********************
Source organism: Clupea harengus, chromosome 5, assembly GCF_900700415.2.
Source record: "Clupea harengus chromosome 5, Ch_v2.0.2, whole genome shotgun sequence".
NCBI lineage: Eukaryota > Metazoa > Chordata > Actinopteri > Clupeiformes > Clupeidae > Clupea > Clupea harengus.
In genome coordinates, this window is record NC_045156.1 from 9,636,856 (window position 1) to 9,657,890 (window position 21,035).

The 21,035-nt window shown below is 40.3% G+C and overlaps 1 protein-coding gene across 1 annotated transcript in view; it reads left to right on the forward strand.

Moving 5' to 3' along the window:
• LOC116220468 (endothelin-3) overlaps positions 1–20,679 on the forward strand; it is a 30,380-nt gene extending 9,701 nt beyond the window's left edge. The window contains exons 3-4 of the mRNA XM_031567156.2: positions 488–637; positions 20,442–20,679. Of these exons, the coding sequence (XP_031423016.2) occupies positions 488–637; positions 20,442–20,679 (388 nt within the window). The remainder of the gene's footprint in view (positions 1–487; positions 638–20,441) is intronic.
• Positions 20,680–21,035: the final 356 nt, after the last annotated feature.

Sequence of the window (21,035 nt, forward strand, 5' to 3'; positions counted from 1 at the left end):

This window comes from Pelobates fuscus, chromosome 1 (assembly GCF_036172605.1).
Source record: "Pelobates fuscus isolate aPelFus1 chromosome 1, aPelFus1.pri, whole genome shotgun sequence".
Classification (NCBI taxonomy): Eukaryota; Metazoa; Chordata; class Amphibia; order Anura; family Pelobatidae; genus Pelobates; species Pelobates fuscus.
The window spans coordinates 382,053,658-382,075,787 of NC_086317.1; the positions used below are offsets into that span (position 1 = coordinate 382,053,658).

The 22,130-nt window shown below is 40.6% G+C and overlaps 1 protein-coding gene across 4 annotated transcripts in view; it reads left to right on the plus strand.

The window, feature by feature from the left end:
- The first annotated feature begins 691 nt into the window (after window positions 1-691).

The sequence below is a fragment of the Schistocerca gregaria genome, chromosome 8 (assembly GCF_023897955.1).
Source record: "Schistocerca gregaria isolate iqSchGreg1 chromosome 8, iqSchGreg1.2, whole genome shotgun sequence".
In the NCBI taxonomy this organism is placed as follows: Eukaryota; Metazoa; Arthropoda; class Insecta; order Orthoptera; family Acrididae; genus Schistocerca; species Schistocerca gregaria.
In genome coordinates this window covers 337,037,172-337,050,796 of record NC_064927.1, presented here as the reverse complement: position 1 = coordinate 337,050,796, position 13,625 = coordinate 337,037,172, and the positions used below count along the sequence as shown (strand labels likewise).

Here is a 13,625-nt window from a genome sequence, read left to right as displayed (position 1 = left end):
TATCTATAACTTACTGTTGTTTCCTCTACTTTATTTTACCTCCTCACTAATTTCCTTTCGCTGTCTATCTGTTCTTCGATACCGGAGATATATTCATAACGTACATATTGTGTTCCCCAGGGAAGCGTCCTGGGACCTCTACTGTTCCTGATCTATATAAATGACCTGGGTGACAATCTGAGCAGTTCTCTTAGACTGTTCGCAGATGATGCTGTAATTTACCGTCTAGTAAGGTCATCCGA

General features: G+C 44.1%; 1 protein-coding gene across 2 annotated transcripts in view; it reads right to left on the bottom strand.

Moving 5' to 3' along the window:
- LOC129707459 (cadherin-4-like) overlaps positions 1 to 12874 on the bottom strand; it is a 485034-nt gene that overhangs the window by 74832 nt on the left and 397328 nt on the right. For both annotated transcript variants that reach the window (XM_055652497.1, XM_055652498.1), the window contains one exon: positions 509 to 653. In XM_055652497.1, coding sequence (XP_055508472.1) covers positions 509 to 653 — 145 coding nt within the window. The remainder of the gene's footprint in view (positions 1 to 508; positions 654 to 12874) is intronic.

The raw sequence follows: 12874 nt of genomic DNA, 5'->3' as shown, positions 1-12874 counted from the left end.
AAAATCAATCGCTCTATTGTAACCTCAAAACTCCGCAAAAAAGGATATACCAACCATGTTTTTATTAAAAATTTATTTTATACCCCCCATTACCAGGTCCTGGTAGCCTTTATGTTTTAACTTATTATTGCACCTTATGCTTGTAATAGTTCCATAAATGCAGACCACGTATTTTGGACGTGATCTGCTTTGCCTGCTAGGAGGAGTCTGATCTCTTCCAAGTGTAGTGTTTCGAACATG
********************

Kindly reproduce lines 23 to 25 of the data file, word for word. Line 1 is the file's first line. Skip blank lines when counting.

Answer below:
General features: G+C 44.1%; 1 protein-coding gene across 2 annotated transcripts in view; it reads right to left on the bottom strand.

Moving 5' to 3' along the window:
- LOC129707459 (cadherin-4-like) overlaps positions 1 to 12874 on the bottom strand; it is a 485034-nt gene that overhangs the window by 74832 nt on the left and 397328 nt on the right. For both annotated transcript variants that reach the window (XM_055652497.1, XM_055652498.1), the window contains one exon: positions 509 to 653. In XM_055652497.1, coding sequence (XP_055508472.1) covers positions 509 to 653 — 145 coding nt within the window. The remainder of the gene's footprint in view (positions 1 to 508; positions 654 to 12874) is intronic.